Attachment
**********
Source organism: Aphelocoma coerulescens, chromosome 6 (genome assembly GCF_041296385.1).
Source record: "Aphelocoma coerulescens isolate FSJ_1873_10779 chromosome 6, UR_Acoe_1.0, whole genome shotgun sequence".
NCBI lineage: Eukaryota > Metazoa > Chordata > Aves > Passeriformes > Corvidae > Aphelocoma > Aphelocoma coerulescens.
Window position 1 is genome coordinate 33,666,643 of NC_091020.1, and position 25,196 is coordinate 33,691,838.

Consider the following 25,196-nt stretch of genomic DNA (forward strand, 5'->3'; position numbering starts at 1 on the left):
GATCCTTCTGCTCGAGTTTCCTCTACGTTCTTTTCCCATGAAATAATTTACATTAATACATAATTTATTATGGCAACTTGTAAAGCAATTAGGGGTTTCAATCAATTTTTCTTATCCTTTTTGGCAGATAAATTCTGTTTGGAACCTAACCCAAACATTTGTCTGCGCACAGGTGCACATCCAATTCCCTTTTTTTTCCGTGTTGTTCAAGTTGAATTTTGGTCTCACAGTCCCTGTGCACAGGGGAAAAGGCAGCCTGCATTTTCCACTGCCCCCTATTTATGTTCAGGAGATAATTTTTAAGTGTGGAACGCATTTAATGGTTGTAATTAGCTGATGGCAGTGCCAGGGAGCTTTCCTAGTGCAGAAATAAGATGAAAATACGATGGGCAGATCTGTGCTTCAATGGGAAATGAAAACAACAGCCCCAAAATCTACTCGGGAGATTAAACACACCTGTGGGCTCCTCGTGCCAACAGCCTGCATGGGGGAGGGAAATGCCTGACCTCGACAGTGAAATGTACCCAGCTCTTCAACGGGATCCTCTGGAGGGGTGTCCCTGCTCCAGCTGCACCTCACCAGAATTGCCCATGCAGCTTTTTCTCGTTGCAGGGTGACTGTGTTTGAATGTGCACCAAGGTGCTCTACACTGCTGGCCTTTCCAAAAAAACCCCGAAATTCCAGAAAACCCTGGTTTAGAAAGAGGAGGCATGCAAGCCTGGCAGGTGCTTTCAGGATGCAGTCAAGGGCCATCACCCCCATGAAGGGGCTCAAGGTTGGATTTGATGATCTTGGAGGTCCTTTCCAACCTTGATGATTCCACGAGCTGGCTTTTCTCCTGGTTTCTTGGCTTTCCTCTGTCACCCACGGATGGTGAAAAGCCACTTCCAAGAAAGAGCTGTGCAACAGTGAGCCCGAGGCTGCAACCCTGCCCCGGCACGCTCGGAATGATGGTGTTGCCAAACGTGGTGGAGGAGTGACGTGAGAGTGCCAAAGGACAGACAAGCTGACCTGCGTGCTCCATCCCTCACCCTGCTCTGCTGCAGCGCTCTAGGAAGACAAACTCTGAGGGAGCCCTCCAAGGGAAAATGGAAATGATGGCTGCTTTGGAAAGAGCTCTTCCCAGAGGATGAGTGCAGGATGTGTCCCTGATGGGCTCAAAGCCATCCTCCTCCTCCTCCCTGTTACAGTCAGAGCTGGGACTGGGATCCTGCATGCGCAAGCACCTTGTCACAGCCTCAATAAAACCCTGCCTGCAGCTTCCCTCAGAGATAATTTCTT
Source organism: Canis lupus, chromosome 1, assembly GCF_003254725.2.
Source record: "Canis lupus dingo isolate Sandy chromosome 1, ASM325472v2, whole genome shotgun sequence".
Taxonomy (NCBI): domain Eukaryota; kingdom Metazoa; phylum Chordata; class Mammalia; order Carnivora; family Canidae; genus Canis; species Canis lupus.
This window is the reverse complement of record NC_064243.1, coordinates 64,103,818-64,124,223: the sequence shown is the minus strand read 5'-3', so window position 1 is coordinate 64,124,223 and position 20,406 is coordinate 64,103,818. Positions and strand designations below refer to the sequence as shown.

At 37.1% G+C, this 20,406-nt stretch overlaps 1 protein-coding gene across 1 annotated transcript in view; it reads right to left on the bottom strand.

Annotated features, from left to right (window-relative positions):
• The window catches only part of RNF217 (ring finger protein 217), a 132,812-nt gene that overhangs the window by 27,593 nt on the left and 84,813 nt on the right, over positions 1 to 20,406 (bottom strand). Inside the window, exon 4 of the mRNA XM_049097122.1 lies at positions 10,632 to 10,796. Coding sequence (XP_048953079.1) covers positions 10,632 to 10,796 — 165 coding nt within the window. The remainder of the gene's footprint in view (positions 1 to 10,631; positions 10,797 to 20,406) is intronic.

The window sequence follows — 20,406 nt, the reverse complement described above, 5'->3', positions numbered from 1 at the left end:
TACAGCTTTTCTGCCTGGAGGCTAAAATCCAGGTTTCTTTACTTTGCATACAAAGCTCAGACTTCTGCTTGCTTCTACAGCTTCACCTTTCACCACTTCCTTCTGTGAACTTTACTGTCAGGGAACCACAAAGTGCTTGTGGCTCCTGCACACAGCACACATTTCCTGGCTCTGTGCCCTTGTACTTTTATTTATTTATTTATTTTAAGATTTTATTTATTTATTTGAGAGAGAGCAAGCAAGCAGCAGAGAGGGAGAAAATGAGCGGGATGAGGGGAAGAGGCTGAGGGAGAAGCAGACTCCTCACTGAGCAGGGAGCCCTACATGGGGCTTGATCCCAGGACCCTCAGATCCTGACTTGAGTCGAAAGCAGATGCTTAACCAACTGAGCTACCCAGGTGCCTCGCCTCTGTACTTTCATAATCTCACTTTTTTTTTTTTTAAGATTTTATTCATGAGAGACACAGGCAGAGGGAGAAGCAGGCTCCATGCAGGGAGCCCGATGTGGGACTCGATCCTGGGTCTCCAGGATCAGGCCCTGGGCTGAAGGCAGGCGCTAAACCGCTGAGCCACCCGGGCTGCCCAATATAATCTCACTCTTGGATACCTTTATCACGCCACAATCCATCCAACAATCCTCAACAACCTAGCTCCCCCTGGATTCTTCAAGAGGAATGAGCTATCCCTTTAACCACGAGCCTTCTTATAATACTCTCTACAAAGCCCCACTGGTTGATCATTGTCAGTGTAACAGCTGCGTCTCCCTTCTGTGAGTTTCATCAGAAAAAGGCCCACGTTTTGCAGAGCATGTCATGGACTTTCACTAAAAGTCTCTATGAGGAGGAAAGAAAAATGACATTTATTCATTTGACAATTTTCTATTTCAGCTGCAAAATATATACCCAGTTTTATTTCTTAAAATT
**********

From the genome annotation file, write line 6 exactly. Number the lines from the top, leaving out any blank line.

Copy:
GATCCTTCTGCTCGAGTTTCCTCTACGTTCTTTTCCCATGAAATAATTTACATTAATACATAATTTATTATGGCAACTTGTAAAGCAATTAGGGGTTTCAATCAATTTTTCTTATCCTTTTTGGCAGATAAATTCTGTTTGGAACCTAACCCAAACATTTGTCTGCGCACAGGTGCACATCCAATTCCCTTTTTTTTCCGTGTTGTTCAAGTTGAATTTTGGTCTCACAGTCCCTGTGCACAGGGGAAAAGGCAGCCTGCATTTTCCACTGCCCCCTATTTATGTTCAGGAGATAATTTTTAAGTGTGGAACGCATTTAATGGTTGTAATTAGCTGATGGCAGTGCCAGGGAGCTTTCCTAGTGCAGAAATAAGATGAAAATACGATGGGCAGATCTGTGCTTCAATGGGAAATGAAAACAACAGCCCCAAAATCTACTCGGGAGATTAAACACACCTGTGGGCTCCTCGTGCCAACAGCCTGCATGGGGGAGGGAAATGCCTGACCTCGACAGTGAAATGTACCCAGCTCTTCAACGGGATCCTCTGGAGGGGTGTCCCTGCTCCAGCTGCACCTCACCAGAATTGCCCATGCAGCTTTTTCTCGTTGCAGGGTGACTGTGTTTGAATGTGCACCAAGGTGCTCTACACTGCTGGCCTTTCCAAAAAAACCCCGAAATTCCAGAAAACCCTGGTTTAGAAAGAGGAGGCATGCAAGCCTGGCAGGTGCTTTCAGGATGCAGTCAAGGGCCATCACCCCCATGAAGGGGCTCAAGGTTGGATTTGATGATCTTGGAGGTCCTTTCCAACCTTGATGATTCCACGAGCTGGCTTTTCTCCTGGTTTCTTGGCTTTCCTCTGTCACCCACGGATGGTGAAAAGCCACTTCCAAGAAAGAGCTGTGCAACAGTGAGCCCGAGGCTGCAACCCTGCCCCGGCACGCTCGGAATGATGGTGTTGCCAAACGTGGTGGAGGAGTGACGTGAGAGTGCCAAAGGACAGACAAGCTGACCTGCGTGCTCCATCCCTCACCCTGCTCTGCTGCAGCGCTCTAGGAAGACAAACTCTGAGGGAGCCCTCCAAGGGAAAATGGAAATGATGGCTGCTTTGGAAAGAGCTCTTCCCAGAGGATGAGTGCAGGATGTGTCCCTGATGGGCTCAAAGCCATCCTCCTCCTCCTCCCTGTTACAGTCAGAGCTGGGACTGGGATCCTGCATGCGCAAGCACCTTGTCACAGCCTCAATAAAACCCTGCCTGCAGCTTCCCTCAGAGATAATTTCTT